When only the serum creatinine level is available, the following formula (based on sex, weight, and age of the patient) may be used to convert this value into creatinine clearance. The serum creatinine should represent a steady state of renal function.

This image is provided by the National Library of Medicine.


In patients undergoing hemodialysis, the loading dose of 1 to 2 grams should be given after each hemodialysis, and the maintenance dose should be given as indicated in Table 4.

Antibiotic therapy for group A beta-hemolytic streptococcal infections should be maintained for at least 10 days to guard against the risk of rheumatic fever or glomerulonephritis.

In staphylococcal and other infections involving a collection of pus, surgical drainage should be carried out where indicated.

Prevention

Effective prophylactic use depends on the time of administration. Cefoxitin for injection usually should be given one-half to one hour before the operation, which is sufficient time to achieve effective levels in the wound during the procedure. Prophylactic administration should usually be stopped within 24 hours since continuing administration of any antibiotic increases the possibility of adverse reactions but, in the majority of surgical procedures, does not reduce the incidence of subsequent infection.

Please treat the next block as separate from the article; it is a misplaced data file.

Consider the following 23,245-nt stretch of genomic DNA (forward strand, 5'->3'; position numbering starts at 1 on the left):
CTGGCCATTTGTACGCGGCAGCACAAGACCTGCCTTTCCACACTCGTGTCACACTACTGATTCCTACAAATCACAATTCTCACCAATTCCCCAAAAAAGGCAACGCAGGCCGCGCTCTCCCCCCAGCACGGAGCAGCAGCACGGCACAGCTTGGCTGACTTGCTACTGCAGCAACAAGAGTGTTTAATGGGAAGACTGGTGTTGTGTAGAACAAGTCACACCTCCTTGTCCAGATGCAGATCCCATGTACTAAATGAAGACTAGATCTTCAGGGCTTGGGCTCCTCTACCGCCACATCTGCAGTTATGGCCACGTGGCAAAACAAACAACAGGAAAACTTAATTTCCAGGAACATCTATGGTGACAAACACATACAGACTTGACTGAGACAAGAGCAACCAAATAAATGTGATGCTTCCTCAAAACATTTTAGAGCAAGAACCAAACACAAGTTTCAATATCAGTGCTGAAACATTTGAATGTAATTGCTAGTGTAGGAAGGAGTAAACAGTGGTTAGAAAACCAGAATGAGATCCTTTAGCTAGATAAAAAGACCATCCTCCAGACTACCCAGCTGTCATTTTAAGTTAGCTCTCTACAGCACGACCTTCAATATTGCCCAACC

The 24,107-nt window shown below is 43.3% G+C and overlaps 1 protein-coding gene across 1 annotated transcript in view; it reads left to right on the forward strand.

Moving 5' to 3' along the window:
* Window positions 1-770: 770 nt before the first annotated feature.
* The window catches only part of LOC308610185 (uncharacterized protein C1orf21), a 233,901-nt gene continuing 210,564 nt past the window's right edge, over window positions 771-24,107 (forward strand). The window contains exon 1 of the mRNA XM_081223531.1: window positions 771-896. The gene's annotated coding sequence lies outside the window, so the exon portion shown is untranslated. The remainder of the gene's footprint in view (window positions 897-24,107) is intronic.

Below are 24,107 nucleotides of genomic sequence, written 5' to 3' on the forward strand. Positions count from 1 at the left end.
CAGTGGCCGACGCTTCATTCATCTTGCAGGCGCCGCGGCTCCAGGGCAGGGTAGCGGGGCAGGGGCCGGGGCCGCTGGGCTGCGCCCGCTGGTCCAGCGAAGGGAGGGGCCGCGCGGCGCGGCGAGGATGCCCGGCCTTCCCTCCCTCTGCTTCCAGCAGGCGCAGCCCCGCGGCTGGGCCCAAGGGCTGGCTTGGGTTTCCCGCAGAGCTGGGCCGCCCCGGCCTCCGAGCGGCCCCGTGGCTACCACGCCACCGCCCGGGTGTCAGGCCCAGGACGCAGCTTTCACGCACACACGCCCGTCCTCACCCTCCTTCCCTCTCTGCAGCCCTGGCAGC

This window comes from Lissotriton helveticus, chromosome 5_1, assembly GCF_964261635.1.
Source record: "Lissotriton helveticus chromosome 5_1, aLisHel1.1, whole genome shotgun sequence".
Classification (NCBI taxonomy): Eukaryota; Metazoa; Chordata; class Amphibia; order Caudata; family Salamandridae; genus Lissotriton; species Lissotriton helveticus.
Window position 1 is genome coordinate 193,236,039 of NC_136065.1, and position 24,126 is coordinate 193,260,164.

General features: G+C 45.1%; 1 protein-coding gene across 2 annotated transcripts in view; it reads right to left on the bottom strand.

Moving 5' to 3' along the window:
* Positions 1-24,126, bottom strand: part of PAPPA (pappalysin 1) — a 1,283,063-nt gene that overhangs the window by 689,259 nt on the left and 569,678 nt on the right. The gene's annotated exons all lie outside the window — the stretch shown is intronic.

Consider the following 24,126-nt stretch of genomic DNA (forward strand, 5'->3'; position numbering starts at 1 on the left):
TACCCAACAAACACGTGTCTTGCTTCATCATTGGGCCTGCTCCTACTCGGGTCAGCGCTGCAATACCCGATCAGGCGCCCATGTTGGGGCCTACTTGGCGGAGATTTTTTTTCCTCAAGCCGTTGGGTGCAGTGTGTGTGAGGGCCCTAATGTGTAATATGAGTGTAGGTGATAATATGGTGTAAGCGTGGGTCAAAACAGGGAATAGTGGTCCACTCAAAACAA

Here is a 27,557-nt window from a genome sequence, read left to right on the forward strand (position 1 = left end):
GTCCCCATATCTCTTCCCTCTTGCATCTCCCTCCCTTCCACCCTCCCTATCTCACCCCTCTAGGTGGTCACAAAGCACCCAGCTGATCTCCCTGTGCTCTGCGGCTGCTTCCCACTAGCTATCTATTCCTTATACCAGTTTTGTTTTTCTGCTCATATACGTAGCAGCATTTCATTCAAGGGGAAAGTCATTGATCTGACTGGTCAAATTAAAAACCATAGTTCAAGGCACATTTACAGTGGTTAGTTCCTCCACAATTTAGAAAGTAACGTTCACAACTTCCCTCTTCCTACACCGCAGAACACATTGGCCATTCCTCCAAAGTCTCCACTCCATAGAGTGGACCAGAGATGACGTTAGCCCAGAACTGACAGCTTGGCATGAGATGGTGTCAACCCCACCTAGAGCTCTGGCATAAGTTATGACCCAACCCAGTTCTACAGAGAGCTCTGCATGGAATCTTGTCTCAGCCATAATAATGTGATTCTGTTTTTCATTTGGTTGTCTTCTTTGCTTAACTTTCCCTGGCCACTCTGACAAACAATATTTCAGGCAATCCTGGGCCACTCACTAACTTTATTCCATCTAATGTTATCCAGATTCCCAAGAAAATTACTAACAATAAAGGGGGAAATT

For prophylactic use in uncontaminated gastrointestinal surgery, vaginal hysterectomy, or abdominal hysterectomy, the following doses are recommended:

Adults:

2 grams administered intravenously just prior to surgery (approximately one-half to one hour before the initial incision) followed by 2 grams every 6 hours after the first dose for no more than 24 hours.

Cesarean section patients:

For patients undergoing cesarean section, either a single 2 gram dose administered intravenously as soon as the umbilical cord is clamped OR a 3-dose regimen consisting of 2 grams given intravenously as soon as the umbilical cord is clamped followed by 2 grams 4 and 8 hours after the initial dose is recommended.

This image is provided by the National Library of Medicine.